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What can you do when your ex denies your visitation time?

For many parents, the hardest thing about going through a divorce is having reduced time with their children. When your spouse has custody during the divorce, he or she could refuse to allow you reasonable visitation or parenting time. That can leave you feeling isolated and angry. Thankfully, state law in Washington protects your rights as a parent, including your right to a relationship with your children.

There are a few exceptions, including cases of abuse, abandonment, addiction or other extenuating circumstances that can impact parental rights. For example, physical or sexual abuse of the children could preclude receiving visitation or parenting time. Barring any of these more extreme circumstances, however, most parents have the right to enjoy an ongoing relationship with their children, even if their ex has custody of the children.

Why would someone deny parenting time?

There are a number of reasons why someone may refuse parenting time or visitation. Your spouse may feel angry with or hurt by you. This can lead to him or her trying to hurt you by cutting you off from the children. Other times, it could be a punishment for infidelity or any other real or perceived slight from during your marriage.

Whatever the reasoning, it's important that you react responsibly. Do your best to remain calm while asking if you can reschedule. If your ex won't communicate with you or refuses to reschedule after canceling visitation or your parenting weekend, be sure to take note of what happened, what was said, what reasoning was given and whether you ever got to make up that time.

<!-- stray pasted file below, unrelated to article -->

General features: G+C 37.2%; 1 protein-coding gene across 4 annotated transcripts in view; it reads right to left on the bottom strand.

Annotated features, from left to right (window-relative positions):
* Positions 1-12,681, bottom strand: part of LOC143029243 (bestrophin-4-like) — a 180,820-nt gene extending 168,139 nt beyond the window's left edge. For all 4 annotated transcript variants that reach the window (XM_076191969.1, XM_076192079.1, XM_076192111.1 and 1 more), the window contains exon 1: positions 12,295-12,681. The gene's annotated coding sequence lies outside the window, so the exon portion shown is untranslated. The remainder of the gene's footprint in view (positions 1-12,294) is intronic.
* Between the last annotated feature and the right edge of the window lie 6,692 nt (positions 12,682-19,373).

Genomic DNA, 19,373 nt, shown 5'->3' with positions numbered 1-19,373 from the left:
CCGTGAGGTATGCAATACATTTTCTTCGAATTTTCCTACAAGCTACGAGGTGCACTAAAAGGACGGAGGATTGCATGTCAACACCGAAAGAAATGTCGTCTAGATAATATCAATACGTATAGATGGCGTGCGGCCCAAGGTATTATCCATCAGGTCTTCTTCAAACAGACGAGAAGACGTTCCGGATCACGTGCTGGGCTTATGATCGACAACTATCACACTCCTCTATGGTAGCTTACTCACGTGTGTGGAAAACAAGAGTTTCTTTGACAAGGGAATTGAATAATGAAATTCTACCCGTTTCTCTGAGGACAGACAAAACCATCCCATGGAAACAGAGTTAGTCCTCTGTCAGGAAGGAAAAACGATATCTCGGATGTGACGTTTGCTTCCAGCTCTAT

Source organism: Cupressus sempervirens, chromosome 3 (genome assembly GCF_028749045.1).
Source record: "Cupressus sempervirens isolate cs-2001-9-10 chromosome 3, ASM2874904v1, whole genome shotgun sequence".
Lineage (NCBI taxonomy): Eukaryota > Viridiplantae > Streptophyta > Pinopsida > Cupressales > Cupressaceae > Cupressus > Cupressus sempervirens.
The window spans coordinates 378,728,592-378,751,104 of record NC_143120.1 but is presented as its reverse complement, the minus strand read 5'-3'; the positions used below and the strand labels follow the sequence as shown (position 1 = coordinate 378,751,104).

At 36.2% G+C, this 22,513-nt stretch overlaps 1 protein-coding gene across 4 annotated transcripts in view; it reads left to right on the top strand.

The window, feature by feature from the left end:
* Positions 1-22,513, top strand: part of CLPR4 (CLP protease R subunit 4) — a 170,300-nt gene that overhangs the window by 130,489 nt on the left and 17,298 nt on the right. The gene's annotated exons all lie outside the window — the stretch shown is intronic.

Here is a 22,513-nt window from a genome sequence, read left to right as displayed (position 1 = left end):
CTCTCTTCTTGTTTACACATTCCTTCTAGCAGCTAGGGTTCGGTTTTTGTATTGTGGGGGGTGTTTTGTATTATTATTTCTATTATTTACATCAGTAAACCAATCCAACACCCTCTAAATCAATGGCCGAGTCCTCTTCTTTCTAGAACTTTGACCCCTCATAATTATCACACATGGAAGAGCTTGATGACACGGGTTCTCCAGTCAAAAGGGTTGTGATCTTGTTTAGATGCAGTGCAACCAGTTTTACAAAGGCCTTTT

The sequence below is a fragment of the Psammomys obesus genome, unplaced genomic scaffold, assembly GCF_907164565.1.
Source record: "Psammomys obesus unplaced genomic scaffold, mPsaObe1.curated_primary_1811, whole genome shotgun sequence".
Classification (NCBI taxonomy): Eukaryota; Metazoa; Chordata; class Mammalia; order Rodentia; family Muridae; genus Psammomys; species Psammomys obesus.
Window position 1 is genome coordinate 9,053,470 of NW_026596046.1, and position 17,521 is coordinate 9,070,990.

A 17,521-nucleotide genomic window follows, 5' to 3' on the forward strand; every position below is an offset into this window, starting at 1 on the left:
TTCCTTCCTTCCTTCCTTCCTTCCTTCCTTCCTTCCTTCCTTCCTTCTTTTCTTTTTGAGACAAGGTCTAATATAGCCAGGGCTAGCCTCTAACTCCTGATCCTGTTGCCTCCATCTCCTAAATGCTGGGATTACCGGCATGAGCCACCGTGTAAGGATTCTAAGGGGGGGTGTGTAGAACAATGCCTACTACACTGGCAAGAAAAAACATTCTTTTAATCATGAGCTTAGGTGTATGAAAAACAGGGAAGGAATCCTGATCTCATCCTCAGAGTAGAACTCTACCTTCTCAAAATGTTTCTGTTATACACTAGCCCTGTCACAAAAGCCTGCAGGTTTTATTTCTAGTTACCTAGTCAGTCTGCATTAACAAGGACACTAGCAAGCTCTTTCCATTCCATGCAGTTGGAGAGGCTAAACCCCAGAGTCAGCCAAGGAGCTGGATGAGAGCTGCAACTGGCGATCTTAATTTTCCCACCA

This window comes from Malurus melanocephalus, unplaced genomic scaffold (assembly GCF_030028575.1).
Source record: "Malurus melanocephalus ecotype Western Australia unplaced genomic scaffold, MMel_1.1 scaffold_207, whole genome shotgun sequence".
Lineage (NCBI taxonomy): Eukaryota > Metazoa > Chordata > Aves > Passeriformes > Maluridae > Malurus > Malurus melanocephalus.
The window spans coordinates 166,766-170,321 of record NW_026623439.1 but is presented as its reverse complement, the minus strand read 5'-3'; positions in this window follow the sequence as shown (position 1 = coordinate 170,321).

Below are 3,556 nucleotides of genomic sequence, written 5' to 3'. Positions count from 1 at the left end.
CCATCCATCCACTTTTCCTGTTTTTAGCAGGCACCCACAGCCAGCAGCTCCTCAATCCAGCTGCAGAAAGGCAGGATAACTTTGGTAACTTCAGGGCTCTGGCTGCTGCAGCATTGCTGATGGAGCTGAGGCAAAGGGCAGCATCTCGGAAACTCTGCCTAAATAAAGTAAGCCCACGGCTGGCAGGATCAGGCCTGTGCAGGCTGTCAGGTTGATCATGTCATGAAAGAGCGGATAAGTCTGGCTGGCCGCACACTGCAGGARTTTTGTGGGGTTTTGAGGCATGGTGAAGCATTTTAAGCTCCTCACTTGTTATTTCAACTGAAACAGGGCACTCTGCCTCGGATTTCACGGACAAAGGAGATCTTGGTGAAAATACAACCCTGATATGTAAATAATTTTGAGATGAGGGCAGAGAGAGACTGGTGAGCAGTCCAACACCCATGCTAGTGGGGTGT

What options do you have for enforcement?

If your divorce is still underway, your ex refusing to share custody and allow your parenting time could help your case for custody. Documenting each denial can help you prove the issue. The courts will always seek to make custody and parenting arrangements with the best interests of the child at heart.

Generally speaking, excluding certain extreme situations, the best interest of the children involved will typically include having an ongoing relationship with both parents. If one parent doesn't prioritize the best interests of the children, the courts will consider that when making final custody decisions.

If your divorce is already finalized, then there is a court order regarding your parenting plan or visitation and custody agreement. You can file a motion, which in family law cases like divorces, is called ""coercive civil contempt."" Contempt in this scenario means failing to comply with a court order, which could involve refusing visitation or parenting time or failing to require a child to visit with the other parent. The courts will step in and enforce your right to visitation.

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